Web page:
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Framed artwork 29.7 x 29.4 cm
Painted on the occasion of the birth of Vincent Van Gogh's godson, this painting is inspired by the Japanese art of engraving. This can be seen in the precision of the lines used and the positioning of the tree within the whole. The flowers depicted are now mainly white, whereas they were originally more pink. They have faded under the effect of light and their colour has, unfortunately, lost its strength. See more
Although Vincent Van Gogh's time in Saint-Rémy de Provence was darkly marked by his internment in the Sant-Paul-de-Mausole asylum, this withdrawal from the world in an attempt to curb his bouts of madness in no way resulted in a dryness of inspiration, and on the contrary, the painter proved to be very productive. Although he remained faithful to his atypical style, applied in thick, full, curved strokes, his attraction to other artistic models was reflected in his interest in the trend towards Japonism, which arrived in France in the last quarter of the 19th century. This historical period coincided with the forced opening of Japan to the rest of the world, with the advent of the Meiji era (1868-1912), which put an end to the isolationist policy of the Japanese archipelago known as Sakoku, which had lasted throughout the Edo period, i.e. for over two centuries. Vincent van Gogh discovered this artistic trend while living in the Netherlands, in Nuenen, a small town near Eindhoven.
About Vincent Van Gogh
On 30 March 1853, Vincent Van Gogh was born in Groot Zundert in North Brabant. From childhood, he showed a moody and restless temperament that, throughout his life, thwarted his plans. Son of a Protestant pastor, he first chose to turn his life towards Protestantism, becoming in turn a preacher in London, a student of theology and an evangelizer among the mining populations of the Borinage. See more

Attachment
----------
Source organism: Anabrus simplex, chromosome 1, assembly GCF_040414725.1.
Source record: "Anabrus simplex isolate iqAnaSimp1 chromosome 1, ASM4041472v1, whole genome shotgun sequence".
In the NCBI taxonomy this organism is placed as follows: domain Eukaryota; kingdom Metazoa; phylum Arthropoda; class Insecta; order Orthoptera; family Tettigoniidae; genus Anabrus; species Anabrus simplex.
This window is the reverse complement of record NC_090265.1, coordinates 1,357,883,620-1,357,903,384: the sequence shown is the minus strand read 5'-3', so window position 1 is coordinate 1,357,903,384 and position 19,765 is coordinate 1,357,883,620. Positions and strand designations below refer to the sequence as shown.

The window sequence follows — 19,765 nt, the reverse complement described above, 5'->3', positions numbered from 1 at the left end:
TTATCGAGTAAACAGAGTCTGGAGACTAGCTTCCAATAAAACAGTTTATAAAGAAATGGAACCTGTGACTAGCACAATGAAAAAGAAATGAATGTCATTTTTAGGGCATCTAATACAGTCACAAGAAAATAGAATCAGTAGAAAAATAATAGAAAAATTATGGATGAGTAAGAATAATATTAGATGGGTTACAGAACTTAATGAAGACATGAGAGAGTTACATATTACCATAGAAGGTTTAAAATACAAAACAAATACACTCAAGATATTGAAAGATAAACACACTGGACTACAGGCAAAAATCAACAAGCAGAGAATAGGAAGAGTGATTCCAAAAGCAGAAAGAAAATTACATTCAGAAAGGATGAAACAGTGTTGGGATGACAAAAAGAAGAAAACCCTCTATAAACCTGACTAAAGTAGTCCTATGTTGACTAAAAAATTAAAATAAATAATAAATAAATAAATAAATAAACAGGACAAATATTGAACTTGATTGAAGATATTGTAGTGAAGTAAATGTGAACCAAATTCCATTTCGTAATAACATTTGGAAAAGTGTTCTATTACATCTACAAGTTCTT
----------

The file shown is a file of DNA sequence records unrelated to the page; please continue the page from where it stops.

Listening to the latter, he practiced painting, leaving us the first traces of a dark work, marked by the misery of these miners, but to which Van Gogh attached a fervour and an exacerbated exaltation.
In 1886, he moved to Paris and lived with his brother Theo who ran a small gallery of paintings. He quickly got to know the young painters who animated the most innovative artistic movements. Influenced by the work of the Impressionists and Japanese artists, Van Gogh's style began to evolve. The colours became lighter, the brush strokes became more refined by following the shape of the object represented. As early as 1888, he adopted clear and brilliant shades, present in the paintings of his French friends, and left Paris for the south of France.
Under the sun of Provence, he painted landscapes and southern life scenes. The artist, based in Arles, began to use curved, whirling touches and pure colours: yellow, green and blue in particular. This technique, so specific to Van Gogh's work, appears in the famous paintings representing his bedroom (1888) and the Starry Night (1889). Any visible phenomenon, painted or drawn by Van Gogh, seems to have physical and spiritual vitality. In his enthusiasm, he persuaded Paul Gauguin, whom he had met in Paris, to join him.